Enthusiasm and energy, while helpful, do not win football games.
By: Athlon Sports | 6/6/11, 1:27 PM EDT
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SEC East PREDICTION
HEAD COACH: James Franklin, First Season | OFF. COORDINATOR: John Donovan | DEF. COORDINATOR: Brent Pry, Bob Shoop
Larry Smith teased Commodore fans with a strong showing in the Music City Bowl in 2008, but the Alabama native has struggled in his two seasons as the starter. Last fall, Smith completed only 47.4 percent of his passes and averaged a woeful 5.1 yards per attempt overall and 3.8 in SEC games. To be fair, Smith has been forced to operate behind the league’s worst offensive line the past two seasons, but he will have to perform at a higher level to hold on to the starting assignment. The biggest challenge will come from Jordan Rodgers, a former junior college transfer — who was limited in the spring while recovering from shoulder surgery.
The strength of the Vanderbilt offense is undoubtedly in the backfield, where Warren Norman, Zac Stacy and Wesley Tate will battle for carries. Norman, who rushed for 459 yards and averaged 6.0 yards per carry before going down with a season-ending arm injury in Week 8, gives Vanderbilt a much-needed big-play threat. Tate caught the attention of the coaching staff with a strong performance in the spring.
Vanderbilt’s receiving corps has been alarmingly unproductive in recent seasons. Veterans John Cole and Udom Umoh are back, but the Commodores need some of their younger receivers to take on leading roles. Brandon Barden and Austin Monahan (if healthy) form a nice tandem at tight end.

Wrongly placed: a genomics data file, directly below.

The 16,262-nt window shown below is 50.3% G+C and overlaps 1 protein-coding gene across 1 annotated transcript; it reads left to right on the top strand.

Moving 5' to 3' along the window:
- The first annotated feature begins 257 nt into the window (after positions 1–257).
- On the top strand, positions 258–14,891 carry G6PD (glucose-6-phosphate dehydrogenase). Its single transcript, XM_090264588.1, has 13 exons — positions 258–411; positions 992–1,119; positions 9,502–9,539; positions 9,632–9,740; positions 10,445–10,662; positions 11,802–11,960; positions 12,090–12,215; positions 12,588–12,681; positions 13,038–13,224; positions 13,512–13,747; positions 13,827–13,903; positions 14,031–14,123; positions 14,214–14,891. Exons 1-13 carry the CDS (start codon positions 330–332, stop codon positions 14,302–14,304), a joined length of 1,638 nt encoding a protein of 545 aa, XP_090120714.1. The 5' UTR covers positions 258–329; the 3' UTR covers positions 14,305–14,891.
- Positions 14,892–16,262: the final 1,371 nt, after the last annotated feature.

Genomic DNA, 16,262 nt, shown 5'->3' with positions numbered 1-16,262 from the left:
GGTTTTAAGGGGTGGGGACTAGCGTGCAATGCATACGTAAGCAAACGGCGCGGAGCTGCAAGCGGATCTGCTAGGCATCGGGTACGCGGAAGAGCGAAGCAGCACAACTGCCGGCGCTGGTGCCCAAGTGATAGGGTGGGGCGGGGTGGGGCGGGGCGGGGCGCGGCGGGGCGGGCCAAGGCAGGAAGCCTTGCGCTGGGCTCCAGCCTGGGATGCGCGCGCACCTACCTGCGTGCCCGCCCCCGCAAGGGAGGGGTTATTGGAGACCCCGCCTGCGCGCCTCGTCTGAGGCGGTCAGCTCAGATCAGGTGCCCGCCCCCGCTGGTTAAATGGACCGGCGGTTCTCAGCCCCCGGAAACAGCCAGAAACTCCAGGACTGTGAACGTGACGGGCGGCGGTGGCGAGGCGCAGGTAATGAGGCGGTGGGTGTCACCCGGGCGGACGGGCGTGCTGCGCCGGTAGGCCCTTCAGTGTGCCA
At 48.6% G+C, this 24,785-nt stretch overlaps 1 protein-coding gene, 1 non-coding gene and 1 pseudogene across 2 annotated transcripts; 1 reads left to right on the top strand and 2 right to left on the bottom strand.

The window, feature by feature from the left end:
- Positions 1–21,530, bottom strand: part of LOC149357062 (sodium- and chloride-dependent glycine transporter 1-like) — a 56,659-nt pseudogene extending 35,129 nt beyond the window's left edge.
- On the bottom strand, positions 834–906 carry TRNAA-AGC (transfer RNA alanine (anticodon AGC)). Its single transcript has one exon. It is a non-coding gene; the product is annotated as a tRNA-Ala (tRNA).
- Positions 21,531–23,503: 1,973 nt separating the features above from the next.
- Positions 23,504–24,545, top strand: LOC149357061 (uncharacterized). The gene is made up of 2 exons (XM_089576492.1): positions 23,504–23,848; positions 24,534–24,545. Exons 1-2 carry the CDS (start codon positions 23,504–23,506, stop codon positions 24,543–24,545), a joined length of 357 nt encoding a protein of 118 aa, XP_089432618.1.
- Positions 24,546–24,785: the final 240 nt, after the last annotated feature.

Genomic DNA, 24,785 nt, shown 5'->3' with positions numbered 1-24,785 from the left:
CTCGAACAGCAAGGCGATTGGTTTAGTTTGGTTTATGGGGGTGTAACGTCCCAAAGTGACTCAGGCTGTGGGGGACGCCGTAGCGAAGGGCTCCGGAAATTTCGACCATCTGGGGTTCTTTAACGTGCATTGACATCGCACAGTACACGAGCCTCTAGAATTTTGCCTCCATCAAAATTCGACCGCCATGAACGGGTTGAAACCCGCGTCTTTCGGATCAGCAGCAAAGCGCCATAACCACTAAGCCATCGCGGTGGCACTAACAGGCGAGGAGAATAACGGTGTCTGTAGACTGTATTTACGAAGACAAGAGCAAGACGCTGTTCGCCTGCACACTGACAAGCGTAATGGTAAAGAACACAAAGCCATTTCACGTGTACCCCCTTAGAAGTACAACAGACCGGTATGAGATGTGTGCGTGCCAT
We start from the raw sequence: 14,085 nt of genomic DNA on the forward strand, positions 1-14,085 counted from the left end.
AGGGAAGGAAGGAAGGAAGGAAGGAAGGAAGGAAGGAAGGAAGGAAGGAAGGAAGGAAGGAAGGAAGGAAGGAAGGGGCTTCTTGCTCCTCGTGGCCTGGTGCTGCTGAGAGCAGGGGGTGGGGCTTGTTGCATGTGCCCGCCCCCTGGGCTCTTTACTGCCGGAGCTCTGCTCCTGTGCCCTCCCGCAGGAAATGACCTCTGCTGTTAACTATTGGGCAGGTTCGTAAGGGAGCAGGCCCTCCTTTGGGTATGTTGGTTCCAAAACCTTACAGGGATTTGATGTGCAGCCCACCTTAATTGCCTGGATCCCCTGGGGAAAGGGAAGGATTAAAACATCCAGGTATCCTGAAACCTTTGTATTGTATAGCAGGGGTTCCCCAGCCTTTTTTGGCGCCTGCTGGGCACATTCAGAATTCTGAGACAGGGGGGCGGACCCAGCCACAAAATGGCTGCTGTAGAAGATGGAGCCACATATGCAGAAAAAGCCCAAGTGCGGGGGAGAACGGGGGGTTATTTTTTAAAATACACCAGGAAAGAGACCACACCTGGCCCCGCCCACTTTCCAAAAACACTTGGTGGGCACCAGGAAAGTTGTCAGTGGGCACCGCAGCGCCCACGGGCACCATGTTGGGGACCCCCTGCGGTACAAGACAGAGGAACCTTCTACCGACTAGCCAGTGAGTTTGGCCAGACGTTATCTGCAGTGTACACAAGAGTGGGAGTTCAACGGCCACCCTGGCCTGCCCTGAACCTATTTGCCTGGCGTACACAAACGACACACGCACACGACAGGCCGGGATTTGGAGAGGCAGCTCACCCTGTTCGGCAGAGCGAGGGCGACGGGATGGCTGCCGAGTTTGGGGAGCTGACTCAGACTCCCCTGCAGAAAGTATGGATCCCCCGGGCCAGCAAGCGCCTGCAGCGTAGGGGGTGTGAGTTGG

No area of the team will be under the microscope more than the offensive line. Simply put, this unit needs to show significant improvement if Vanderbilt plans on being competitive in the SEC this fall. All five starters return.
The defensive line had emerged as a relative strength in recent seasons but struggled last fall, due in large part to a rash of injuries at the tackle spots. Three of the four starters are back, highlighted by blue-collar tackle T.J. Greenstone, a fifth-year senior and a two-year team captain.
Even in the leanest of times, Vanderbilt has never had a shortage of SEC-quality linebackers. That, however, was not the case last season. Chris Marve was outstanding in the middle (as usual), but the Commodores didn’t get much out of the other two spots. “This is an area of concern for us,” says first-year coach James Franklin.
There’s talent and depth in the Vanderbilt secondary. Senior Casey Hayward, a second-team All-SEC pick last season, headlines a solid crop of cornerbacks. Senior Sean Richardson and sophomore Kenny Ladler are back at safety. The 6'2", 218-pound Richardson is outstanding in run support.
Placekicker Ryan Fowler was solid as a freshman in 2009 (16-of-21) but regressed as sophomore (8-of-13 overall, 0-of-4 beyond 35). He will be pushed by sophomore Carey Spear, who kicked off last season. Punter Richard Kent was called on all too frequently, ranking second in the nation with 84 attempts. Norman has been a weapon as a kick returner during his two years at Vanderbilt.
Franklin has injected some much-needed enthusiasm into the Vanderbilt program. But enthusiasm and energy, while helpful, do not win football games. The Commodores need more talent. “We are here for a reason,” Franklin said during the spring. “There is no doubt we have work to do. We have to recruit. We have to go out and provide for the future of our program.”
In the present, the Commodores figure to have trouble escaping last place in the SEC East. They should be better, but better might not be good enough.